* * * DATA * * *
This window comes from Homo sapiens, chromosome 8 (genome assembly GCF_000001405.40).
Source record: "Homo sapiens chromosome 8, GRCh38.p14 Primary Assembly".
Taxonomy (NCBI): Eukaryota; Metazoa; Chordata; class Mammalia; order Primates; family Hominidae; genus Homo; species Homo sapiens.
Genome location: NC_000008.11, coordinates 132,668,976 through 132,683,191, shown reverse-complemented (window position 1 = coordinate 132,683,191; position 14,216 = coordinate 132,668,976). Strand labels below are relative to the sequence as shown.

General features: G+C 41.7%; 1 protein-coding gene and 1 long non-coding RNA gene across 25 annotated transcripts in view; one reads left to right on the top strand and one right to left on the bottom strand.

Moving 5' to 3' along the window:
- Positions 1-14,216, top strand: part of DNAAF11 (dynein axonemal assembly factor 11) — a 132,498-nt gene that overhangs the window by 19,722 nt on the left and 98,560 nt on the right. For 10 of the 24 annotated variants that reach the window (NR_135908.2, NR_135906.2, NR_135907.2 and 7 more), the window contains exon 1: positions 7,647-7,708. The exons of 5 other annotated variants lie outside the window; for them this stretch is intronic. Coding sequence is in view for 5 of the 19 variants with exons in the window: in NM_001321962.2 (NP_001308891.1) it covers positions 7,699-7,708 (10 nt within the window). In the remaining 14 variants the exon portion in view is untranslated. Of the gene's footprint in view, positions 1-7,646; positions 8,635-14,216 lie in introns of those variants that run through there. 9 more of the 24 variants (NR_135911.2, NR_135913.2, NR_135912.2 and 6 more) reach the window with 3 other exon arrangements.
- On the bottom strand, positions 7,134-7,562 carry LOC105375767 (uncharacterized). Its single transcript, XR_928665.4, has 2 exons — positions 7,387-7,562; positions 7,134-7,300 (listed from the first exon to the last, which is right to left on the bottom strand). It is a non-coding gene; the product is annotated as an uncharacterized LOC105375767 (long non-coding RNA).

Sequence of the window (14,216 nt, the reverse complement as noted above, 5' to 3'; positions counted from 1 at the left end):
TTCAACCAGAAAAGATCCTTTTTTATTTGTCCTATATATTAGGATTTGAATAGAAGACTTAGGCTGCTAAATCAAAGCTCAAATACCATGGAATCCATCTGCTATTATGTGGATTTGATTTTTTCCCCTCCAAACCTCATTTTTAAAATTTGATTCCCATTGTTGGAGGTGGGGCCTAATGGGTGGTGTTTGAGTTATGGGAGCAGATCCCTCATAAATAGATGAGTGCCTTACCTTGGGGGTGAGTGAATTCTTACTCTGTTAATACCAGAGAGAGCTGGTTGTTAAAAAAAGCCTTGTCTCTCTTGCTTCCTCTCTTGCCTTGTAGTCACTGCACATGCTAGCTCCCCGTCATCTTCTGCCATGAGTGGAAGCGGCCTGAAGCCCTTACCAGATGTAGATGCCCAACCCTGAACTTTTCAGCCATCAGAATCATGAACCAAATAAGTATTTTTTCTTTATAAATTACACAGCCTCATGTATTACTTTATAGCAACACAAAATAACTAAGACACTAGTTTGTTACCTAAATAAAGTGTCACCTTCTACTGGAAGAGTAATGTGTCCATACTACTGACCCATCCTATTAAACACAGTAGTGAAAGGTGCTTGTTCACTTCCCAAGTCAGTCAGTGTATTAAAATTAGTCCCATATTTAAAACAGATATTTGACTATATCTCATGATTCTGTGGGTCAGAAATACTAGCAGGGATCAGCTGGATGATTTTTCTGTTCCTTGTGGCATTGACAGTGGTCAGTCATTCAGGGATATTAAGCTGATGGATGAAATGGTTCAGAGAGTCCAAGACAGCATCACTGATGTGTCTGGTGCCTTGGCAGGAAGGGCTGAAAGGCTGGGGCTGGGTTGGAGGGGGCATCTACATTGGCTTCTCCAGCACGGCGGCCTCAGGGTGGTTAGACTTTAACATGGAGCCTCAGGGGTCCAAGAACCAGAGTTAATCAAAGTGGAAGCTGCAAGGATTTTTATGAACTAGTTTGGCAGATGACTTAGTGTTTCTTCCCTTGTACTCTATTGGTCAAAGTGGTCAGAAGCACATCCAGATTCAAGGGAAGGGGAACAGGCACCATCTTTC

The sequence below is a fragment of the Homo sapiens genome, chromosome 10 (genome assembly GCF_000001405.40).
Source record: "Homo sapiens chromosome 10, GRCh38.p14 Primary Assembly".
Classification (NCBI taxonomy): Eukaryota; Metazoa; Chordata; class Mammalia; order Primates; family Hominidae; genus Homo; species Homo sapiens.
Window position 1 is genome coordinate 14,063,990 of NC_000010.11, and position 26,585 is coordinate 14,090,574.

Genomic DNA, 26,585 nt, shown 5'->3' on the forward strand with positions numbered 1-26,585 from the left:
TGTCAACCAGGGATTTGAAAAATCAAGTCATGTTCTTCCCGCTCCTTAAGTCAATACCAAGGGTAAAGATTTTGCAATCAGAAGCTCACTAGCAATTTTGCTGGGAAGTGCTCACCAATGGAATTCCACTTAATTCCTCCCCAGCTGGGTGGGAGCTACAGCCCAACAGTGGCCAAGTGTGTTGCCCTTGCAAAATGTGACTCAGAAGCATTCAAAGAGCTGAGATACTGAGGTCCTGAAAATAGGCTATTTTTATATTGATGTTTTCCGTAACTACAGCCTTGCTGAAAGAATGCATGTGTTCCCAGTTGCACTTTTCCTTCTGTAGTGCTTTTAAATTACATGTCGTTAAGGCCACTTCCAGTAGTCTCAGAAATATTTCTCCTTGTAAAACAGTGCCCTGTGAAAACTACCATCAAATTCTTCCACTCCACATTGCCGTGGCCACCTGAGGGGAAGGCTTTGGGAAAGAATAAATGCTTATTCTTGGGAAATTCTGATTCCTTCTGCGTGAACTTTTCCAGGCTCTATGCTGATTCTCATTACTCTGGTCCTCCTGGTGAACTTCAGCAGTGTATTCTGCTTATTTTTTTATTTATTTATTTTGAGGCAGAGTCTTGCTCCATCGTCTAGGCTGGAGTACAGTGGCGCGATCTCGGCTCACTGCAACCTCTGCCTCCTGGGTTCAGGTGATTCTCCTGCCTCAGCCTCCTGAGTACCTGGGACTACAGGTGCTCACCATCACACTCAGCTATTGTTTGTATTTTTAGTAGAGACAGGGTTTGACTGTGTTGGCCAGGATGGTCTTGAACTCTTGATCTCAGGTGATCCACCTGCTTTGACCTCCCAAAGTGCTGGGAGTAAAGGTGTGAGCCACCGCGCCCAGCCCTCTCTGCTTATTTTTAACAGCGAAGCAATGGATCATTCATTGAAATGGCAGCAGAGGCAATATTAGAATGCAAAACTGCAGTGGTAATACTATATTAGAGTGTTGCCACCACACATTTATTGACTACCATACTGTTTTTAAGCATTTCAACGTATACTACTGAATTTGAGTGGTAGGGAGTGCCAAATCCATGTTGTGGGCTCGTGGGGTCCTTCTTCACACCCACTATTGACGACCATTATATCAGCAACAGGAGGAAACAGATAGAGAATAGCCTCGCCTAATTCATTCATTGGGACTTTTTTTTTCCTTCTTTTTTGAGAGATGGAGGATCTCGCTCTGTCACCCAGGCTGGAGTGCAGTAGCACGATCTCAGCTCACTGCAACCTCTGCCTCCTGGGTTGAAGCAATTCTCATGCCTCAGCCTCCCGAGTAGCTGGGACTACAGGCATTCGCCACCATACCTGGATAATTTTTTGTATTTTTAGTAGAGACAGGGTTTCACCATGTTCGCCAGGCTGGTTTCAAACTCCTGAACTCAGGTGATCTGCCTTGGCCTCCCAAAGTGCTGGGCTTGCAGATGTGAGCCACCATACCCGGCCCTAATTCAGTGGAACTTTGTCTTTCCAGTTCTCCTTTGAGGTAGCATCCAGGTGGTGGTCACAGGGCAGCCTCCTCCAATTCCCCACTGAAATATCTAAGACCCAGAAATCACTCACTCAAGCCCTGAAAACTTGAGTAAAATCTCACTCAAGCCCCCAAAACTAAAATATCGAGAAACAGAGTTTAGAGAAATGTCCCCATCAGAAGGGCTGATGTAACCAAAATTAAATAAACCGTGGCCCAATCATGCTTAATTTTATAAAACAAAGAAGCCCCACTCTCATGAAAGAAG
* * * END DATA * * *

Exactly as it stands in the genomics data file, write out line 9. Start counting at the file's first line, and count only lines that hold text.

Sequence of the window (14,216 nt, the reverse complement as noted above, 5' to 3'; positions counted from 1 at the left end):